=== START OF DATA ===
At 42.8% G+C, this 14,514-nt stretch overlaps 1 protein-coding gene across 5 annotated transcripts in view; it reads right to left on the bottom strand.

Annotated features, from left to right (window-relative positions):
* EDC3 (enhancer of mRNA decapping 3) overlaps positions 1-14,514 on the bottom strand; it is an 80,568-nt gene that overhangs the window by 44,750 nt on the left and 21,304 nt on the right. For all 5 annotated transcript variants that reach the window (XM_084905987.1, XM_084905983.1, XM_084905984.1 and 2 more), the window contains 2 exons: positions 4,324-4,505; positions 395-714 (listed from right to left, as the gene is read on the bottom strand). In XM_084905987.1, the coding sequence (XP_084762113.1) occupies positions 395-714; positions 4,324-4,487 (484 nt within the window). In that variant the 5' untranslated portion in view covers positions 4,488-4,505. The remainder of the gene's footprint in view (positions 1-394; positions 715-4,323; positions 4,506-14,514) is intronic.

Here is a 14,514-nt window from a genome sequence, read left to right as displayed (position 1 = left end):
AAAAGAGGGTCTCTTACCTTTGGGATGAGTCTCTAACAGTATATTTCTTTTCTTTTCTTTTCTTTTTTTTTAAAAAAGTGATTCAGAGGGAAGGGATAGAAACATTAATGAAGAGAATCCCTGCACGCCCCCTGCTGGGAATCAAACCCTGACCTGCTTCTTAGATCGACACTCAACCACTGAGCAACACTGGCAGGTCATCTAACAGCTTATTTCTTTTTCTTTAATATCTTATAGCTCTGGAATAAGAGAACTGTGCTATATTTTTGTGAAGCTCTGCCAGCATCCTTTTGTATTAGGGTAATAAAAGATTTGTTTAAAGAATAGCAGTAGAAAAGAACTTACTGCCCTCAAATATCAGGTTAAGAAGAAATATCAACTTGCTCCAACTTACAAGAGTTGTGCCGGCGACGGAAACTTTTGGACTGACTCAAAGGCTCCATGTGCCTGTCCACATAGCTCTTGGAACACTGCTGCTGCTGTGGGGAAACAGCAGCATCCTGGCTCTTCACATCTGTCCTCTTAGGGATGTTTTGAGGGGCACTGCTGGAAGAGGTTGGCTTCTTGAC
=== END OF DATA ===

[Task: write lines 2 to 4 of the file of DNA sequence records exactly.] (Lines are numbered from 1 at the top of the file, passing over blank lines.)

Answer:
Annotated features, from left to right (window-relative positions):
* EDC3 (enhancer of mRNA decapping 3) overlaps positions 1-14,514 on the bottom strand; it is an 80,568-nt gene that overhangs the window by 44,750 nt on the left and 21,304 nt on the right. For all 5 annotated transcript variants that reach the window (XM_084905987.1, XM_084905983.1, XM_084905984.1 and 2 more), the window contains 2 exons: positions 4,324-4,505; positions 395-714 (listed from right to left, as the gene is read on the bottom strand). In XM_084905987.1, the coding sequence (XP_084762113.1) occupies positions 395-714; positions 4,324-4,487 (484 nt within the window). In that variant the 5' untranslated portion in view covers positions 4,488-4,505. The remainder of the gene's footprint in view (positions 1-394; positions 715-4,323; positions 4,506-14,514) is intronic.

Here is a 14,514-nt window from a genome sequence, read left to right as displayed (position 1 = left end):